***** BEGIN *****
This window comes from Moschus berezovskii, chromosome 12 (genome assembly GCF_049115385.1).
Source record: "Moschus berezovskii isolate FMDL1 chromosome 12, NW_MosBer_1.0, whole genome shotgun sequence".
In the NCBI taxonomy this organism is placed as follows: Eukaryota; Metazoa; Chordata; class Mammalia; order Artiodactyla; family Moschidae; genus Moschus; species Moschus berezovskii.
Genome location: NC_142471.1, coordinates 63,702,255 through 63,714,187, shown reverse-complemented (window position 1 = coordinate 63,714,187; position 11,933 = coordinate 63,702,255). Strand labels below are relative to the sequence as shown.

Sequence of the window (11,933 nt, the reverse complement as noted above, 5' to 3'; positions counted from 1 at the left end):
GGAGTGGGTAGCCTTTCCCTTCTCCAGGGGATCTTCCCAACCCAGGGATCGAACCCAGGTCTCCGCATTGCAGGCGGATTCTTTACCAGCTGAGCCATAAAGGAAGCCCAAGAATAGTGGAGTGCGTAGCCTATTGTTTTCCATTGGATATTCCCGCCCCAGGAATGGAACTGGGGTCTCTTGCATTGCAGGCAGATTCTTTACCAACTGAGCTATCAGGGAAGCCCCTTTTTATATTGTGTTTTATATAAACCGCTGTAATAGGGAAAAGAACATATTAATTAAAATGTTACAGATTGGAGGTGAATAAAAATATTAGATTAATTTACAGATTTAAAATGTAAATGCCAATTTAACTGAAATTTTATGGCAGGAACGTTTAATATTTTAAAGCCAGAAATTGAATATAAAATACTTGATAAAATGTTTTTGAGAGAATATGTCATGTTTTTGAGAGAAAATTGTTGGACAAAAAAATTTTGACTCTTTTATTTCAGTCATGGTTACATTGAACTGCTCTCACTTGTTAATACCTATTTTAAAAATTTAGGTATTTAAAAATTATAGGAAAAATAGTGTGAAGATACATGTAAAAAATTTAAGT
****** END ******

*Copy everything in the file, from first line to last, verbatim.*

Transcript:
This window comes from Moschus berezovskii, chromosome 12 (genome assembly GCF_049115385.1).
Source record: "Moschus berezovskii isolate FMDL1 chromosome 12, NW_MosBer_1.0, whole genome shotgun sequence".
In the NCBI taxonomy this organism is placed as follows: Eukaryota; Metazoa; Chordata; class Mammalia; order Artiodactyla; family Moschidae; genus Moschus; species Moschus berezovskii.
Genome location: NC_142471.1, coordinates 63,702,255 through 63,714,187, shown reverse-complemented (window position 1 = coordinate 63,714,187; position 11,933 = coordinate 63,702,255). Strand labels below are relative to the sequence as shown.

Sequence of the window (11,933 nt, the reverse complement as noted above, 5' to 3'; positions counted from 1 at the left end):
GGAGTGGGTAGCCTTTCCCTTCTCCAGGGGATCTTCCCAACCCAGGGATCGAACCCAGGTCTCCGCATTGCAGGCGGATTCTTTACCAGCTGAGCCATAAAGGAAGCCCAAGAATAGTGGAGTGCGTAGCCTATTGTTTTCCATTGGATATTCCCGCCCCAGGAATGGAACTGGGGTCTCTTGCATTGCAGGCAGATTCTTTACCAACTGAGCTATCAGGGAAGCCCCTTTTTATATTGTGTTTTATATAAACCGCTGTAATAGGGAAAAGAACATATTAATTAAAATGTTACAGATTGGAGGTGAATAAAAATATTAGATTAATTTACAGATTTAAAATGTAAATGCCAATTTAACTGAAATTTTATGGCAGGAACGTTTAATATTTTAAAGCCAGAAATTGAATATAAAATACTTGATAAAATGTTTTTGAGAGAATATGTCATGTTTTTGAGAGAAAATTGTTGGACAAAAAAATTTTGACTCTTTTATTTCAGTCATGGTTACATTGAACTGCTCTCACTTGTTAATACCTATTTTAAAAATTTAGGTATTTAAAAATTATAGGAAAAATAGTGTGAAGATACATGTAAAAAATTTAAGT